Sajjadur Rahman Sayem
BBA, Chittagong University

The Misery of Traffic Jams

I would like to thank the Star Magazine for the timely cover story “Ending the Misery of Traffic Jam”. It is one of the most common topics of conversation in Dhaka city, where most of the people belong to the middle class. We the people of this country do not want traffic jam as we are always in a rush, either for office or for school or to the supermarket. There is traffic jam everywhere in Dhaka city, whether it is in Khilkhet or in front of the Prime Minister's office or in posh areas like Gulshan and Banani. It is a numbing experience to sit in a stationary vehicle for hours and hours. For students who have exams, as well as for employees who have clients waiting for them in their office, it is sheer torture. It is even worse for the patients who need medical treatment.

Experts want public transportation to be encouraged, but the way those bus drivers drive, the passengers' lives are at risk. The drivers of the public buses nastily overtake one another and it routinely causes accidents. Who will stop them from doing this? The traffic sergeants do not even bother if the bus drivers double park at wrong places and create traffic jam.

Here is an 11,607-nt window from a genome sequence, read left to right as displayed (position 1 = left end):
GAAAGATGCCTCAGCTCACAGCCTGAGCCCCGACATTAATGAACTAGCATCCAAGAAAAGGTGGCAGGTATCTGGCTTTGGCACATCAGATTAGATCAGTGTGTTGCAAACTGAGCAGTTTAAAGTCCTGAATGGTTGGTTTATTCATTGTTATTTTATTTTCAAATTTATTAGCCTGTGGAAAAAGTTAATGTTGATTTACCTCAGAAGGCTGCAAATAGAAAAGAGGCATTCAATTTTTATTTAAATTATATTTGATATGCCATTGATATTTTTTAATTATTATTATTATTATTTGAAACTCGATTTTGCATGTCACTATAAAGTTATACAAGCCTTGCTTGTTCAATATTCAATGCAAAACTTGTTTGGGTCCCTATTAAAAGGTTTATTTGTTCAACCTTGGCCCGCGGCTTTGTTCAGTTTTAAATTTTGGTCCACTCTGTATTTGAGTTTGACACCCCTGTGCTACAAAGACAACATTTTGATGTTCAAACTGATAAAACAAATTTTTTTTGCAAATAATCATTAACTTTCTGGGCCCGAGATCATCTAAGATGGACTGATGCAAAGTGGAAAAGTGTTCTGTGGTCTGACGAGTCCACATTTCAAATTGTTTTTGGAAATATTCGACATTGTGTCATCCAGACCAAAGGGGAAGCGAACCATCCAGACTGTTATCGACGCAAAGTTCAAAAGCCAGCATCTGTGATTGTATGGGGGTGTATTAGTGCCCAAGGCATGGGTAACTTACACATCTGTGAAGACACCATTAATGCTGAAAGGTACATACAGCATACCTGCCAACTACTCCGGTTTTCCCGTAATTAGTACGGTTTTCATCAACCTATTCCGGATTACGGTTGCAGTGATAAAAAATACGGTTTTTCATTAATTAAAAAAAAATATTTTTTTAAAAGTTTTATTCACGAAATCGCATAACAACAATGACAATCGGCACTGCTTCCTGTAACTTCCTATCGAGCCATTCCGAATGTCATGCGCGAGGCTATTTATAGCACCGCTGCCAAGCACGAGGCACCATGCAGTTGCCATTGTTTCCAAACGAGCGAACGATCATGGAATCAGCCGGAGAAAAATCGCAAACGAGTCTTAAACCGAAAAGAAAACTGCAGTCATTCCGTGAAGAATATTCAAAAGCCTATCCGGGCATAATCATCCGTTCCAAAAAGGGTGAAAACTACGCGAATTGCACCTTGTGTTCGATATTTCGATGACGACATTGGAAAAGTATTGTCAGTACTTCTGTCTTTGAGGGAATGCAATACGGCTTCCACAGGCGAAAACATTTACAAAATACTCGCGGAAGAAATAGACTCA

I would like to ask the communication ministry to look into this matter urgently, as the time for action is now. I would also urge the government to implement a metro rail system, which may be able to deliver us from this torture.
Saddam Amir Haque
IUB, Baridhara, Dhaka

Justice for All

Bangladesh achieved independence 38 years ago, but we are not behaving like independent citizens in our daily lives. The government is making things worse by taking decisions that are not rational at all. For example, a government officer does not pay income tax on his or her salary limit (let us say, Tk. 3, 50,000.00 that is, twelve months basic Tk.3, 00,000.00 and two bonuses Tk.50, 000.00 at Tk. 25, 000.00) in a fiscal year as per prevailing finance law. It is considered as income tax paid. That is, a government officer enjoys income tax free limit up to Tk.3, 50,000.00 per annum. But other citizens of Bangladesh have to pay income tax when one's salary or income crosses Tk.1, 65,000.00. Is it not discriminatory in the eyes of the constitution? Article 27 of Bangladesh constitution says that all citizens are equal before law and are entitled to equal protection of law. Article 27 decrees that the State shall endeavor to ensure equal opportunity to all citizens.

I would like to urge the finance ministry and NBR to ensure a uniform tax code for all, regardless of whether they are employees of the government or the private sector.
Md. Ashraf Hossain
8/A, Ramna, Dhaka-1000